Oral and topical medications are available to help relieve arthritis pain. Your doctor may prescribe the following:

  • Oral medications: Non-steroidal anti-inflammatory drugs (NSAIDs), such as aspirin, ibuprofen, and naproxen.
  • Topical pain medication: These include over-the-counter and prescription creams, balms, gels, or patches.

Transcutaneous Electrical Nerve Stimulation (TENS)

Transcutaneous Electrical Nerve Stimulation (TENS) can be helpful in reducing hand pain caused by arthritis. It works by sending weak electrical signals to distract the nerves from pain.


Injections may be used for treating arthritis when other treatments become less effective. The different types of injections available are as follows:

  • Steroid injections: Also known as cortisone injections, they can help reduce swelling, inflammation, and pain. Their long-term use is not recommended because they can weaken tendons and ligaments.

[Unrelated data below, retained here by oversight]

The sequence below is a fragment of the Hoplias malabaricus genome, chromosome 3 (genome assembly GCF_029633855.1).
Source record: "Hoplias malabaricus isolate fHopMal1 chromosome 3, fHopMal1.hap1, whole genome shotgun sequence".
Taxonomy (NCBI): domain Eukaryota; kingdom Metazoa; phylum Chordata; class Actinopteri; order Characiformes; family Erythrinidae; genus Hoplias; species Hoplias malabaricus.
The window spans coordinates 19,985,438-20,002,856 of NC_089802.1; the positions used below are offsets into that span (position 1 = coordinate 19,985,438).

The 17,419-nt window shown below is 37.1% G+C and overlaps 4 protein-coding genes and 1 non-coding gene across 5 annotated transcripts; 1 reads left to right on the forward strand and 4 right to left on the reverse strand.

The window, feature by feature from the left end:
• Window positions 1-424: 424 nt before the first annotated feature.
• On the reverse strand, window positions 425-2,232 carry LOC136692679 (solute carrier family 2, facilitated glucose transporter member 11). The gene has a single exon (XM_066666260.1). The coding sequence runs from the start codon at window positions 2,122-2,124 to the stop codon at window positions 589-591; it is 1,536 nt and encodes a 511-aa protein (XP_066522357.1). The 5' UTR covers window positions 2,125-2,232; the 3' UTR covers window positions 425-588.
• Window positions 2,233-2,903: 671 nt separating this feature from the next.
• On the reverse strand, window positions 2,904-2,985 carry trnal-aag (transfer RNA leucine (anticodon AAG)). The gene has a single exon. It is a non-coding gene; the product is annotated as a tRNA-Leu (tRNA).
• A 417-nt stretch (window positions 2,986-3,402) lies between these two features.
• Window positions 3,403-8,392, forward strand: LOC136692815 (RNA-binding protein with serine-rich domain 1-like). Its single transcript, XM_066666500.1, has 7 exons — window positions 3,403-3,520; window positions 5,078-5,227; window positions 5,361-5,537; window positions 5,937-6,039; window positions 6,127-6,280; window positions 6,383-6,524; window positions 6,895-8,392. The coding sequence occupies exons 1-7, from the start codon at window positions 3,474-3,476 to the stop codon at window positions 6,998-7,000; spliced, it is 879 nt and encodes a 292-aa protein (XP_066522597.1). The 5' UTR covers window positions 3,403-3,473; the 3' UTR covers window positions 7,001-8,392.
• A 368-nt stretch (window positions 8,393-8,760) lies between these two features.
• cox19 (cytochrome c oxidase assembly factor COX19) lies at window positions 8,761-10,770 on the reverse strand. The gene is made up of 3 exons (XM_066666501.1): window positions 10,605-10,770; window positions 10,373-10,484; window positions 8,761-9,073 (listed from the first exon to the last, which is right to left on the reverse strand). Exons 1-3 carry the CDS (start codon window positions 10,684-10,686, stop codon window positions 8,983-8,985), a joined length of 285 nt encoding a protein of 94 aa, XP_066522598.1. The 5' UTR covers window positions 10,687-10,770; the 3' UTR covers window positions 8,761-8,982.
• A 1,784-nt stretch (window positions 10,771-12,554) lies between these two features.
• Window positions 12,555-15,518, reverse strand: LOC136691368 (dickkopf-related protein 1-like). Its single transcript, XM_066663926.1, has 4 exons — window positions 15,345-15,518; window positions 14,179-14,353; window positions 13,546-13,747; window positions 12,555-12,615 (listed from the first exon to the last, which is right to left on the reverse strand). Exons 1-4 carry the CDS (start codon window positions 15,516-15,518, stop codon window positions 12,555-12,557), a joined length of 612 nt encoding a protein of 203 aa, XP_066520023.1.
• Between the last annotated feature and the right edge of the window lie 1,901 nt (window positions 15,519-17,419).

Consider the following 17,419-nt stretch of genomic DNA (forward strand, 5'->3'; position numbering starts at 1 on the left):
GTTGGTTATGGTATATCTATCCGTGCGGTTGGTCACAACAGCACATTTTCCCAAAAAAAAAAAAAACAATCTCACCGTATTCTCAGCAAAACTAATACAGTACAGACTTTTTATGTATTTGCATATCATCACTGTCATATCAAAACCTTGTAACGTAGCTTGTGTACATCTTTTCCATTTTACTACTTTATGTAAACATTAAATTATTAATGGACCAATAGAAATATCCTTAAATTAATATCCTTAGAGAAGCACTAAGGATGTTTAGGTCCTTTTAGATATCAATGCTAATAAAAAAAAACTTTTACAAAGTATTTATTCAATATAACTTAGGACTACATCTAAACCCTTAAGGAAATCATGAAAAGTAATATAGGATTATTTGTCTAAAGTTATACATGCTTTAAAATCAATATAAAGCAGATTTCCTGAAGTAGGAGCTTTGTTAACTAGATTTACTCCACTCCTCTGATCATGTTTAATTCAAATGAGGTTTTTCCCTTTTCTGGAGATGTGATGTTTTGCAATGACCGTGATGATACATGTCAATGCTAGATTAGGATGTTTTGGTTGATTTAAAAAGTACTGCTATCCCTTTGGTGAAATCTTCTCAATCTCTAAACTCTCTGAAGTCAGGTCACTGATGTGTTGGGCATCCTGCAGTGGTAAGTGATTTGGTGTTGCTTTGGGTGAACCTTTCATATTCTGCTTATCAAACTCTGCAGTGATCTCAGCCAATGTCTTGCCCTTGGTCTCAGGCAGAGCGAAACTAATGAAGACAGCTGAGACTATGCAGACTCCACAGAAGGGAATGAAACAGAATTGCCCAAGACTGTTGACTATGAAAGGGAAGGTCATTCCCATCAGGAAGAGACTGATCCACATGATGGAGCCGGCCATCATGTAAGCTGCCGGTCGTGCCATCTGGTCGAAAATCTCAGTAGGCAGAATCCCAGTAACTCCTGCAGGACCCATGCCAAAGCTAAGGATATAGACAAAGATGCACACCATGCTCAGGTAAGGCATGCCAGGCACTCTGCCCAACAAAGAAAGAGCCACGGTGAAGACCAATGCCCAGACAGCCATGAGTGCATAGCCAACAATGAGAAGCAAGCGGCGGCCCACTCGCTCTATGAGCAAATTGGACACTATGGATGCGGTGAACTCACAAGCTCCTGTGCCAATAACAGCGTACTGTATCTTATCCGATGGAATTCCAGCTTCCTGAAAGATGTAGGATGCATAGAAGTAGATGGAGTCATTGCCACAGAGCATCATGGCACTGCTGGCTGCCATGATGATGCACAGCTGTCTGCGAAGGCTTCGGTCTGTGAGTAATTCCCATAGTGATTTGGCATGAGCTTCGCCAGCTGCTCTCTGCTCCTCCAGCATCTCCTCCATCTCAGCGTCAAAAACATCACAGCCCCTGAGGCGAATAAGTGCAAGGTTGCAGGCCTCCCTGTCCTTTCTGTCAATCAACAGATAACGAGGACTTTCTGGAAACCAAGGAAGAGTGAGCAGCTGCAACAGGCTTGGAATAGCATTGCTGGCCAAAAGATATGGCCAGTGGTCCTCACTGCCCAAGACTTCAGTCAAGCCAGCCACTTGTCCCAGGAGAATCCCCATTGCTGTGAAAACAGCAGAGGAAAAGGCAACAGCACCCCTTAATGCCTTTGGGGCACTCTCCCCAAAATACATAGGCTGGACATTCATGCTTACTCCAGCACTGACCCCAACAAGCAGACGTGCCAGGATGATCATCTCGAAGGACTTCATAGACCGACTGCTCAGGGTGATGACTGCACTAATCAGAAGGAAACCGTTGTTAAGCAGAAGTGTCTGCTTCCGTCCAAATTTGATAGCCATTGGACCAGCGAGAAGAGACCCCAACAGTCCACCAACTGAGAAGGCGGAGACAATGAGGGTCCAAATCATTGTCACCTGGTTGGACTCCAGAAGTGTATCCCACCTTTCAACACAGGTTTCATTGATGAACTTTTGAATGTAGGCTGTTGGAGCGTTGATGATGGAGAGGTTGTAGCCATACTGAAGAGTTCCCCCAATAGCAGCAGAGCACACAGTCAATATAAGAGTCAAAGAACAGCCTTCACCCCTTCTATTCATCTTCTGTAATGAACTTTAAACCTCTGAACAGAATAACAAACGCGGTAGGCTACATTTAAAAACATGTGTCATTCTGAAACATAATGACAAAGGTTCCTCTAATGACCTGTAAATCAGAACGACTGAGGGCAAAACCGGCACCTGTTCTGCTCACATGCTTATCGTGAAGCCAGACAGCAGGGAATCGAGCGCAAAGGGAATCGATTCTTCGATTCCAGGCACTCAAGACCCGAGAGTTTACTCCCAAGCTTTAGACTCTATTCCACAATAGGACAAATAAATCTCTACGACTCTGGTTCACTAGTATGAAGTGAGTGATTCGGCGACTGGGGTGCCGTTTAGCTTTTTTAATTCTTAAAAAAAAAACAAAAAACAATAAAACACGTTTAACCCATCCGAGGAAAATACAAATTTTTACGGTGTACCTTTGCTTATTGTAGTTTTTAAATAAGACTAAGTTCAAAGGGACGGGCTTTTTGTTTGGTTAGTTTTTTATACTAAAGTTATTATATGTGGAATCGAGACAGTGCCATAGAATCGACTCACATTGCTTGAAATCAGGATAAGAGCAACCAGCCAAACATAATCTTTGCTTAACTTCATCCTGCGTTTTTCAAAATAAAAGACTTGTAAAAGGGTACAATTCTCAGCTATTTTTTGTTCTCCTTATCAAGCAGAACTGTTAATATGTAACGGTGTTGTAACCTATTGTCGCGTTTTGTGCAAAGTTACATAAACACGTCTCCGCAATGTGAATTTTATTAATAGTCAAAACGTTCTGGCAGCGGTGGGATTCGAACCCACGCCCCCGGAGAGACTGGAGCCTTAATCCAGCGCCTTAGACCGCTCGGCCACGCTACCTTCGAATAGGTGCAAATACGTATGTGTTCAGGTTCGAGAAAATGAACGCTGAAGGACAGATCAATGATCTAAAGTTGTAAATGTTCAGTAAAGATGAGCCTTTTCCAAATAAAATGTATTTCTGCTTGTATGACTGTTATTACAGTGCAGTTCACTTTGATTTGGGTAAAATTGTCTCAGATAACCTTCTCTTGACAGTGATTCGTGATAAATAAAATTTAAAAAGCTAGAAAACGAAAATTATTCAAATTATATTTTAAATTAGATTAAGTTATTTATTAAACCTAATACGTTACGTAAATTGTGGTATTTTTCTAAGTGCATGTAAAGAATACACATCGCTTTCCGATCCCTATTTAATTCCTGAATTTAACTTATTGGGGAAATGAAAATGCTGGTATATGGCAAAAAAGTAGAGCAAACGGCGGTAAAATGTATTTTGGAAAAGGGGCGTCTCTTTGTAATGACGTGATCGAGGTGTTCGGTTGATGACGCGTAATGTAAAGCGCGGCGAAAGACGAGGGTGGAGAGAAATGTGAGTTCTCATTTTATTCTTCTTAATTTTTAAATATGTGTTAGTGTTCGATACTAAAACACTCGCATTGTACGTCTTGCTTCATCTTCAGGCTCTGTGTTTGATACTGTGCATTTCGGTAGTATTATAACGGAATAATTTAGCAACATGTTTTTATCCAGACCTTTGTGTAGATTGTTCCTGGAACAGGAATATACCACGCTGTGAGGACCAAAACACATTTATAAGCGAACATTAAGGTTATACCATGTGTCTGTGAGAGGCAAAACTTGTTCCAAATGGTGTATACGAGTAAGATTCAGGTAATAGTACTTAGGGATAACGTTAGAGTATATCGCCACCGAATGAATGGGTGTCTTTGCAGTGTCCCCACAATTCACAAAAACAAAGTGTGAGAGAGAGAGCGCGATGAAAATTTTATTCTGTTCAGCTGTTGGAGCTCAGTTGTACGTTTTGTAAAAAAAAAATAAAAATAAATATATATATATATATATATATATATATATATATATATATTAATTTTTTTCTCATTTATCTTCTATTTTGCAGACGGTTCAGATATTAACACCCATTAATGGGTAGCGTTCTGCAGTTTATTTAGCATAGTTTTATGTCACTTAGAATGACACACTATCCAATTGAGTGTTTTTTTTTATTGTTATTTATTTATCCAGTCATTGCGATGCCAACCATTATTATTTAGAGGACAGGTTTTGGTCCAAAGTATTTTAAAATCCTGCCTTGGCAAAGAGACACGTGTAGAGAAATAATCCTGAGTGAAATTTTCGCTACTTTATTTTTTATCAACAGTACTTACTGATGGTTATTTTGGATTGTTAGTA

• Viscosupplementation: This treatment involves injecting a lubricating substance, called hyaluronic acid, into the arthritic joint. It may be used if the arthritis is affecting the base of the thumb.
  • Platelet-rich plasma (PRP) injections: This relatively new treatment is used to reduce pain and possibly repair damaged tissue.

Get Professional Hand Treatment

Consulting an orthopedic physician can help you to find solutions for hand arthritis. They will work together with you to help you resume your everyday activities.

At Georgia Hand, Shoulder & Elbow, we offer professional treatment for many hand and wrist conditions. Our specialists will assess your situation to identify suitable treatment methods to give you the pain relief you deserve.

Contact our experts today if you need hand arthritis treatment in Marietta and Atlanta, GA. We are ready to help!

Medically reviewed by

Randall Alexander, MD

Hand & Orthopaedic Surgeon

Hand & Orthopaedic Surgeon

Hand & Plastic Surgeon

Hand & Orthopaedic Surgeon

Hand & Orthopaedic Surgeon

Hand & Orthopaedic Surgeon

Hand & Orthopaedic Surgeon

Hand & Orthopaedic Surgeon